German Minister of economics Robert Habeck today elaborated in a press conference that Germany accepted the two-accounts approach (payments by the customers in Euro/Dollar to one account at Gazprombank, and the bank changes the payment to Rubel and transfers it to a second account, still assigned to the customer), but Poland decided to not accept. He could not confirm the same for Bulgaria. Video from 26:45.

Das ist der Weg, der mit Europa, der mit der Europäischen Kommission so geeint ist...und an den sich die allermeisten europäischen Länder halten. Polen wiederum...sagen, wir fürchten kein Embargo, und wir machen das so, wie wir es wollen. Für mich ist nur wichtig, dass Deutschland nicht in Rubel bezahlt..., und in der Europäischen Gemeinsamkeit reagiert...und das tun wir. Für Bulgarien kann ich das nicht bestätigen, weil ich nicht genau weiß, ob es da andere Probleme mit der Transferierung gegeben hat.

This is the way that has been agreed on by Europe, by the European commission, and that the vast majority of European countries accept. Poland, in contrast, says they do not fear an embargo and will do it their own way. For me it is only important that Germany is not paying in Rubel and maintains the European commonality, and that is what we do. For Bulgaria, I cannot confirm, because I don't know if there have been other problems with the transfer.

At a later point, he also notes that Bulgaria seems to be able to fulfill its needs by importing via Turkey and Greece (using existing LNG port terminals). Poland would be able to profit from a new gas pipeline from Norway to Denmark and Poland, to be opened in autumn. He added that since Norway will not expand its exploitation rate, the gas routed to these two countries would then not be available for German consumers.

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    @Trilarion You are right that it sounds strange, like a "ruse". It might be a face-saving technique: Putin can then claim, domestically, that he won and Europeans caved in. At the same time Europeans can claim that they still pay in Euros, domestically, and claim that Putin caved in. Who is wrong? Well, that depends on the specifics, but to me it sounds like e.g. Germany is still paying the agreed upon amount in Euros and Gazprombank can just buy as many rubles with those Euros as they get. In that case Germany would have won. But if the amount of rubles is fixed then Putin would have won.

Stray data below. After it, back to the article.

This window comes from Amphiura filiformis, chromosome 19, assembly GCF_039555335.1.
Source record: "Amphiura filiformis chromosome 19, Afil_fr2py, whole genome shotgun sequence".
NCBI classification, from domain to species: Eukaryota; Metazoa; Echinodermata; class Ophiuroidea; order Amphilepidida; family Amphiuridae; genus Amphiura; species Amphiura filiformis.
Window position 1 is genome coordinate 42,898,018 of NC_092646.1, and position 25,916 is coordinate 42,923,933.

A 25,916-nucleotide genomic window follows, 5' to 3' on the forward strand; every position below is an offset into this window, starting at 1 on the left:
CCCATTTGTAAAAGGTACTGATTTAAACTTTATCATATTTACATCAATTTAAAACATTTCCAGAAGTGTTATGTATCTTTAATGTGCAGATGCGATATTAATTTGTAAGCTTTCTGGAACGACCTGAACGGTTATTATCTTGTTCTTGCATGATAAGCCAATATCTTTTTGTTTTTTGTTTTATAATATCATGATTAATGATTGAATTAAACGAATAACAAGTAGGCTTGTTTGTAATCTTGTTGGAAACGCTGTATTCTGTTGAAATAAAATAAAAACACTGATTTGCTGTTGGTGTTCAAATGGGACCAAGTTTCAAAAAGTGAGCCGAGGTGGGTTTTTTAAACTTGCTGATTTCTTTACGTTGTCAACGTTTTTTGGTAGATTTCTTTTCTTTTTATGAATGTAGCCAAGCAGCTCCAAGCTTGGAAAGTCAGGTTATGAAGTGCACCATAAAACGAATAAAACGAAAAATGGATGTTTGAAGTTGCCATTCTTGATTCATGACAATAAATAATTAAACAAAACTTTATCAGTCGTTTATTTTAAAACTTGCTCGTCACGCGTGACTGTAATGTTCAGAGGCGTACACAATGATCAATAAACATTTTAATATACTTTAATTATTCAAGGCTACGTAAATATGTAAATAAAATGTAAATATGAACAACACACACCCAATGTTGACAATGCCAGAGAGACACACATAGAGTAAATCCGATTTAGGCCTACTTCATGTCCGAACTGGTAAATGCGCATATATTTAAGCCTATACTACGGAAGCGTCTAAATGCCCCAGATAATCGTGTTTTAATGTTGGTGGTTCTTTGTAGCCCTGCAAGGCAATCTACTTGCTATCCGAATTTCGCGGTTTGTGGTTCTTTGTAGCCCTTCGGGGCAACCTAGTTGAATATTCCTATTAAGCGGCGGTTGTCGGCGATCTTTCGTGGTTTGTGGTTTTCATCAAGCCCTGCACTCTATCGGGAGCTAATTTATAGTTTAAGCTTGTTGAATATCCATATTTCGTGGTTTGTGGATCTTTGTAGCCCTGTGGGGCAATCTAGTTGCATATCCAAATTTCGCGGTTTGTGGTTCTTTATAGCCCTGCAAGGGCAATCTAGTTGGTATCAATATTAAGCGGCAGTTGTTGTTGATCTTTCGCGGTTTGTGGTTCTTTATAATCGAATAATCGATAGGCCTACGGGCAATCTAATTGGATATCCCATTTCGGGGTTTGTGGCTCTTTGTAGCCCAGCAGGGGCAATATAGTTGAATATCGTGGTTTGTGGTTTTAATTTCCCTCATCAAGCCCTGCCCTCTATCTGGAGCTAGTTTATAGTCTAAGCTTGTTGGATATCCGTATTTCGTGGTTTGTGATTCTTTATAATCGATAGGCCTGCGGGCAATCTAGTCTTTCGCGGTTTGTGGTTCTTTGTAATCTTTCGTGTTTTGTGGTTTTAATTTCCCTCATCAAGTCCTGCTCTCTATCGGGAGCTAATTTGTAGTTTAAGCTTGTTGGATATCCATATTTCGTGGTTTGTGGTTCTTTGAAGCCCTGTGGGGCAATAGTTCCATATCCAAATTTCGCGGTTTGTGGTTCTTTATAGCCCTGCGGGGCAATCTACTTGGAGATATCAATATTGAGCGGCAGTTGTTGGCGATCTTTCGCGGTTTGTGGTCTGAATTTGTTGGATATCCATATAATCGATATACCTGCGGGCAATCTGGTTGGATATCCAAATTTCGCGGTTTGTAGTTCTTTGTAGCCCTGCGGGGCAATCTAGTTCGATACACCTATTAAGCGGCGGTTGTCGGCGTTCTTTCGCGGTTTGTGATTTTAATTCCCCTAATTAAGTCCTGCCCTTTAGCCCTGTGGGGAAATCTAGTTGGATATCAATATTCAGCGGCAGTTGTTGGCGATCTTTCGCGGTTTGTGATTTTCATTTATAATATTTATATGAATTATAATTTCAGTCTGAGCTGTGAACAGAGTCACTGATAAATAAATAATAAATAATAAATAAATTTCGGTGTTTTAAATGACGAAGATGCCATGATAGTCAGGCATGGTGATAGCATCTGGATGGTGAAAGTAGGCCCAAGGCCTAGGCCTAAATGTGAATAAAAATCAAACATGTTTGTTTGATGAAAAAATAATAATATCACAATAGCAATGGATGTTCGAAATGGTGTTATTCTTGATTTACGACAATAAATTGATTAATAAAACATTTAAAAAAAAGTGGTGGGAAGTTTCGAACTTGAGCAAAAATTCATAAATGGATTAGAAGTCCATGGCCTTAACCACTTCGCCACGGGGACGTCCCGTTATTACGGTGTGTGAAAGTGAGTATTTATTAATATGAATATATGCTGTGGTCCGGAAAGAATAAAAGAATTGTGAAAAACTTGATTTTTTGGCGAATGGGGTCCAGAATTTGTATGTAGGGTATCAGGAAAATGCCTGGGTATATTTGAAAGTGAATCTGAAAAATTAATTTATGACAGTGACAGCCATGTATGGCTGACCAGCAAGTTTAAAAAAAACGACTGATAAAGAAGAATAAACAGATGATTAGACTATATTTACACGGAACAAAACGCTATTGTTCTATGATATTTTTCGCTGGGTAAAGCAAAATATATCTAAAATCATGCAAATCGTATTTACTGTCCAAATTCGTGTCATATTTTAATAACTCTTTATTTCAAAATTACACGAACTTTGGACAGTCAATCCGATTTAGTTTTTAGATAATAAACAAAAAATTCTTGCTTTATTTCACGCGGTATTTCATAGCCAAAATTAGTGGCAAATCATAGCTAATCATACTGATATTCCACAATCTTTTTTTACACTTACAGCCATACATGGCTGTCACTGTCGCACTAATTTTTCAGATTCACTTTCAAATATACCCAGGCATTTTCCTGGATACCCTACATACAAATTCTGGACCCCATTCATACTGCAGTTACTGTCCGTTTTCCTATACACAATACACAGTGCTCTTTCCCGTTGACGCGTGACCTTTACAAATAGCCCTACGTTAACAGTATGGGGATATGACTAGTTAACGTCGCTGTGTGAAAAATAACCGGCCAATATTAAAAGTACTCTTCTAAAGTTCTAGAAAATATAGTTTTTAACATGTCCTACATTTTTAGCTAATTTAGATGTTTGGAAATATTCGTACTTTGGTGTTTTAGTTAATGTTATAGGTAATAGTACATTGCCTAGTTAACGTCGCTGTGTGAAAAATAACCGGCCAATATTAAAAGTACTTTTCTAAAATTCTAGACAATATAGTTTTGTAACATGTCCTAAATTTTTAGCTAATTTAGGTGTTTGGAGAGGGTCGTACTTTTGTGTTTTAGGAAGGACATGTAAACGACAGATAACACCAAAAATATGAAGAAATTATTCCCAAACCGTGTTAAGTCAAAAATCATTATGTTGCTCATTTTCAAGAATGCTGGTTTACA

– Nobody
    Apr 27, 2022 at 16:35
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    @Trilarion (and in any case, Putin still wins because he is still selling enough gas to finance his war)
    – Nobody
    Apr 27, 2022 at 16:35
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    According to german TV news Tagesschau Gazprombank buys Rubel "under direction of the gas customer" at the Moscow stock exchange.
    – ccprog
    Apr 27, 2022 at 17:30
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    @Trilarion the "gas for roubles" idea was reworked few times by the Russians, right now it looks like more of an internal conflict between the "gasprom and rosneft" wing and the "police and military" wing of the Russian government. It is like the government wants to deplete Gasprom from their hard currency stream that gives them weight in policy-making
    – fraxinus
    Apr 28, 2022 at 7:54
  • 2
    @Trilarion "If permanently lower gas usage is a side effect, it would actually be a good one." Sadly, part of it will probably be replaced by coal, and liquefied natural gas from fracking, shipped across the world in large carriers. Europe will surely not become greener in that case. Apr 28, 2022 at 18:13

Bloomberg wrote today about four customers that have paid in rubles for gas and ten companies that have opened accounts in Gazprombank
This may explain the difference, but we will need to wait to find out if the information gets confirmed.

  • 1
    Interesting, but could do with more context. How many individual customers does Gazprom have in the EU? 10, 100, 1000?
    – gerrit
    Apr 27, 2022 at 13:46
  • It depends on who do you call a customer.
    – fraxinus
    Apr 27, 2022 at 19:21
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    This is the correct answer. Russia have stated that due to the sanctions on trading in dollars and euros (meaning they can't effectively exchange the euros or dollars for anything), they've asked for payment in rubles. This is enabled by the fact Gazprombank aren't currently sanctioned (with the exception of the UK), allowing them to effectively do some cup swapping to convert currencies into rubles. Hungary and Slovakia have agreed, Poland has not. Apr 27, 2022 at 20:32

No, there is no obvious difference between Poland/Bulgaria and other EU customers in regard to the payment and the delivered product (they all pay in the same currency and all obtain the same gas).